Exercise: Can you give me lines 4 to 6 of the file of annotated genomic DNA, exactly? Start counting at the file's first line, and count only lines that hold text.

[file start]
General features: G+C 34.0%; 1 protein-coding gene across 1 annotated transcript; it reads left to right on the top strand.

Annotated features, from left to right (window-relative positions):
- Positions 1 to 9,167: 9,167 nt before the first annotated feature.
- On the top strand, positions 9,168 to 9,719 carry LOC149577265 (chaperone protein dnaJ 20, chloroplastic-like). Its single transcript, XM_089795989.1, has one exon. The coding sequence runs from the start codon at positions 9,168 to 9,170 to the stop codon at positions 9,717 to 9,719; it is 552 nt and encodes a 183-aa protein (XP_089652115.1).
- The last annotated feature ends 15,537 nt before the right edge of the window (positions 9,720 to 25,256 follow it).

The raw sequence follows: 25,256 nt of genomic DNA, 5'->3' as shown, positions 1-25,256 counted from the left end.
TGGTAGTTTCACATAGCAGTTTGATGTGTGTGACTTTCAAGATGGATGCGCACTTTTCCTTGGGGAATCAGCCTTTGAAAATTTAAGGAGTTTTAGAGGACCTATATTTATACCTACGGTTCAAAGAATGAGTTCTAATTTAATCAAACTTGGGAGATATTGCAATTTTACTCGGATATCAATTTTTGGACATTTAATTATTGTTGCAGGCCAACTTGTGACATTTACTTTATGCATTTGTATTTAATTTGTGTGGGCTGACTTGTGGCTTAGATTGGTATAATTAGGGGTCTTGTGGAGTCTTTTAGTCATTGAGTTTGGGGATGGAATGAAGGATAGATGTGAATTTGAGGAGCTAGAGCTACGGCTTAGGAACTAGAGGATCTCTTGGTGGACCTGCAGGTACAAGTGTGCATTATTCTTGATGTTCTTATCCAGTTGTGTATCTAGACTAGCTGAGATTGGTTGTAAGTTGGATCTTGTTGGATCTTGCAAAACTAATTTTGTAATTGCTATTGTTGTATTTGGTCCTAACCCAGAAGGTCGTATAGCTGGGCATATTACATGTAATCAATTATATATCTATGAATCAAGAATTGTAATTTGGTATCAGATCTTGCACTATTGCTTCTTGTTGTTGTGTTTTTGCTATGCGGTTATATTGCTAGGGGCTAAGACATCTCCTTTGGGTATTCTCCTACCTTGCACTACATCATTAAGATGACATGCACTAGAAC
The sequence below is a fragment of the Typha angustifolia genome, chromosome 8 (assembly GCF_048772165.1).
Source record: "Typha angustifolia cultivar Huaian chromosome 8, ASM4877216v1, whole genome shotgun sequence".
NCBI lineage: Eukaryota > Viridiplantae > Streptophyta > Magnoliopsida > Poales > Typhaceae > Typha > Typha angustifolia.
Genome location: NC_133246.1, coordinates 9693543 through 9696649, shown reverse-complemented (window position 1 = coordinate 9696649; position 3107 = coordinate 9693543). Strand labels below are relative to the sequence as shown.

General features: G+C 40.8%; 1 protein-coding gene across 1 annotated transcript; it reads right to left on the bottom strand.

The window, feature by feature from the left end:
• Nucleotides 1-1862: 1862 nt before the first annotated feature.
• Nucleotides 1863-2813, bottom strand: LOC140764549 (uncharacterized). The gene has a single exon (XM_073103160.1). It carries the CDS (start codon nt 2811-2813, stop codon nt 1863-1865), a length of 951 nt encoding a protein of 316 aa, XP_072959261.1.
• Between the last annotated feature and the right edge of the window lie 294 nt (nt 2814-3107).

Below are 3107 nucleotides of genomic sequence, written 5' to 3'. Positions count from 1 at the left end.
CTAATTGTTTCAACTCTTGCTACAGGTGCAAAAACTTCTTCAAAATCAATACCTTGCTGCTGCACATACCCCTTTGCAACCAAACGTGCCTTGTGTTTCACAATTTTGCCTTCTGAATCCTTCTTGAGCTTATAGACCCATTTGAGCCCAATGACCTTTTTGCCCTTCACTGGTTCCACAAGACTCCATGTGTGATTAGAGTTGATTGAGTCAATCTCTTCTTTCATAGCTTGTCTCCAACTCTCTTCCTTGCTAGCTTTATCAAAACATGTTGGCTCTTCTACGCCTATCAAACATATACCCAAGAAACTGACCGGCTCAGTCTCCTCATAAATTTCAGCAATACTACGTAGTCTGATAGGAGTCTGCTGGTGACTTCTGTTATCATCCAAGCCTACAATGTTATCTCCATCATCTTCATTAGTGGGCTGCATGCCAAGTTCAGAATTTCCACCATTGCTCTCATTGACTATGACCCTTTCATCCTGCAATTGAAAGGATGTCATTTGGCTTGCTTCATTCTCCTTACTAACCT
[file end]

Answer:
- On the top strand, positions 9,168 to 9,719 carry LOC149577265 (chaperone protein dnaJ 20, chloroplastic-like). Its single transcript, XM_089795989.1, has one exon. The coding sequence runs from the start codon at positions 9,168 to 9,170 to the stop codon at positions 9,717 to 9,719; it is 552 nt and encodes a 183-aa protein (XP_089652115.1).
- The last annotated feature ends 15,537 nt before the right edge of the window (positions 9,720 to 25,256 follow it).

The raw sequence follows: 25,256 nt of genomic DNA, 5'->3' as shown, positions 1-25,256 counted from the left end.